Animal rescue volunteers question lack of funding

Animal rescue volunteers question lack of funding in rural counties

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Animal rescue groups are fighting an uphill battle in many of Tennessee's rural counties Animal rescue groups are fighting an uphill battle in many of Tennessee's rural counties
"I have actually asked some of the neighbors, offered free neuter for their animals, and they have refused so the problem just continues," Susan Kay said. "I have actually asked some of the neighbors, offered free neuter for their animals, and they have refused so the problem just continues," Susan Kay said.

By JILL MCNEAL
6 News Anchor/Reporter

RUTLEDGE (WATE) - Animal rescue groups are fighting an uphill battle in many of Tennessee's rural counties where there's no government animal control to deal with dangerous or abused dogs and no animal shelter to keep strays off the street or help find them homes.     

County leaders say it's either not a problem, or there's simply no money to help. Animal advocates say it's an issue that affects everyone and deserves taxpayer funding.    

It's taken Susan Kay several months to get her current three foster puppies to eat from her hand. The Grainger County Humane Society president trapped them at the landfill, where she says neighborhood dogs not kept contained has led to a feral population. 

"I have actually asked some of the neighbors, offered free neuter for their animals, and they have refused so the problem just continues," she said.

Kay says people need to be responsible for their pets.

"They think I'll just let it go and it will find a home. And they let it go and it doesn't find a home. It gets hit by a car," she said.

Grainger County Mayor Mark Hipsher says the issue isn't severe enough to warrant government funding.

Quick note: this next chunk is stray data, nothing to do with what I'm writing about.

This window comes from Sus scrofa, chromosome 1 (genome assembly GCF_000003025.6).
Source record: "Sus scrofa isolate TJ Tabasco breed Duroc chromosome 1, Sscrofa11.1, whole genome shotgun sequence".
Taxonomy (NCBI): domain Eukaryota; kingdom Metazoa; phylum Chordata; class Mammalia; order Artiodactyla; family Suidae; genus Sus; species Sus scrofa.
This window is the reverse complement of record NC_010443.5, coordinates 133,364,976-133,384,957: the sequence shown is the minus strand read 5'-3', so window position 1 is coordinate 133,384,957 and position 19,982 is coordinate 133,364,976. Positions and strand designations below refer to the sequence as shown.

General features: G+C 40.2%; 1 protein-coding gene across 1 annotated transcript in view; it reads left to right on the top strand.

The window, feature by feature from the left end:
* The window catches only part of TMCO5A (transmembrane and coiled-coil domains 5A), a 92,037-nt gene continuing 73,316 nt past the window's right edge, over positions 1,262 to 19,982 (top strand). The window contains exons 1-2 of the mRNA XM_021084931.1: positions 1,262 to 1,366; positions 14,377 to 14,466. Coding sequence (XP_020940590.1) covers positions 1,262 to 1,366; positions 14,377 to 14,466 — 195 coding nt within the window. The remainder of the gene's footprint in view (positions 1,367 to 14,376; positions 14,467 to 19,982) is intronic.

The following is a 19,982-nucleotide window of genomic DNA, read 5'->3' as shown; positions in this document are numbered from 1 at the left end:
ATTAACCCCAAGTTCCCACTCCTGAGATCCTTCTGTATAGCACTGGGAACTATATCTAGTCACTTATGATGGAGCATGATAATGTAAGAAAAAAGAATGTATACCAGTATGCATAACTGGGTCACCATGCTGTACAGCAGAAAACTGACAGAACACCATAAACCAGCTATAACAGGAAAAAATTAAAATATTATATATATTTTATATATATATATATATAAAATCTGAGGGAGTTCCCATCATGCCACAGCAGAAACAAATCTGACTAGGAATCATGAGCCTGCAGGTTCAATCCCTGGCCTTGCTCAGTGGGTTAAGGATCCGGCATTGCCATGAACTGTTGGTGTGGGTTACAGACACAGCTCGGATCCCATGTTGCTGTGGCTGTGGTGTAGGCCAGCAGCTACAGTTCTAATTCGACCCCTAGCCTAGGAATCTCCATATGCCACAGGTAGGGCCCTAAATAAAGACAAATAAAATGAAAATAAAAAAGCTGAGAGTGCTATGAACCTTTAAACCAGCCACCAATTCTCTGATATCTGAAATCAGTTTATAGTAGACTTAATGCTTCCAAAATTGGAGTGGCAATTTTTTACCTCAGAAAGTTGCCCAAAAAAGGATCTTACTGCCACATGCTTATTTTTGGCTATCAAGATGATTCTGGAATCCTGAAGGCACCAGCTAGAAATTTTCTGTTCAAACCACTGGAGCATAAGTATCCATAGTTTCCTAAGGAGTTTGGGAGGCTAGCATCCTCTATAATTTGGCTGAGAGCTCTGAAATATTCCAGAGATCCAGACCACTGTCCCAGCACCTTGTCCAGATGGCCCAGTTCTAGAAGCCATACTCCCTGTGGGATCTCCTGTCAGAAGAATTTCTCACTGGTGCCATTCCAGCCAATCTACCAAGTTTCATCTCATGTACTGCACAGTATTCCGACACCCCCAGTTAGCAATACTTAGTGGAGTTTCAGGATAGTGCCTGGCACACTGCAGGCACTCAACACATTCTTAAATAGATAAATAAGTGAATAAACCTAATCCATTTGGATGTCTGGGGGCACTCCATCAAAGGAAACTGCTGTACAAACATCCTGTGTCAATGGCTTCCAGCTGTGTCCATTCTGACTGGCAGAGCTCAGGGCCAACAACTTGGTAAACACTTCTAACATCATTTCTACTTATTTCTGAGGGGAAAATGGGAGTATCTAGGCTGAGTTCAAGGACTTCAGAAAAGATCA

"I don't think it's worse than its always been. There's always been dogs that ran loose," he said.

In neighboring Hancock County, Mayor Thomas Harrison loaned a small empty building to the Overhome Animal Rescue, but it needs a lot of work before it can be used as a shelter.

"We have some members that their husbands do construction and they're going to volunteer their time when we can get material," said rescue volunteer Linda Hammett.

She says they still need an animal control officer.

"So that when we got the phone call that said, I see these dogs everyday, they're starving, they're hungry, can you do something? Well, we can't go in. We don't have any legal right," Hammett said.

Mayor Harrison has also seen problems with packs of strays.

"They'll come after your pets and your stock," he said.

He says money to help isn't available right now. 

"There are so many other little things you have to weigh out, jobs, unemployment rate, all those things," he said.

In Scott County, Lauren Jeffers is one of several For the Love of Paws members fostering dogs who need to find homes.

"Animal abandonment is really bad. We see it all the time. We get calls daily," she said.

Mayor Jeff Tibbals says he has looked into the possibility of a shelter. 

"I've heard budgets anywhere from $150,000 to $300,000 a year. In a county like this, we couldn't place that extra tax burden on the citizens," he said.

In Fentress County, a member of the Best Friends Sanctuary has 60 dogs at her home. The group used donations to build a small shelter on land owned by the county. They hope to have it open by the end of the year and staffed by volunteers. 

"We even have a church group that volunteered to come in and clean cages and someone to be here every day," said rescue member Margie Taulbee.

Fentress County Executive Frank Smith says the group is doing their best without taxpayer dollars.

"We don't have the money," he said. "It's just not possible at this point."

In Morgan County, Humane Society volunteers get lots of calls for help, but there's not much they can do.

"If you have a vicious dog, you don't have anybody to call that can come and handle that dog properly," said Jackie Wagoner.

Mayor Don Edwards says his office doesn't get those calls and that's why Morgan County doesn't fund animal control or an animal shelter.

"We really don't have the problems with a lack of it, because if we did, we would have one because the citizens would demand one," he said.

The volunteers 6 News spoke with say spaying and neutering animals is the best way to fix all of the problems they see, and they all offer help to pet owners willing to do that. Most of the groups also foster animals looking for homes and transport many of them up north where there isn't such a large unwanted animal population. These groups are always looking for donations and volunteers.

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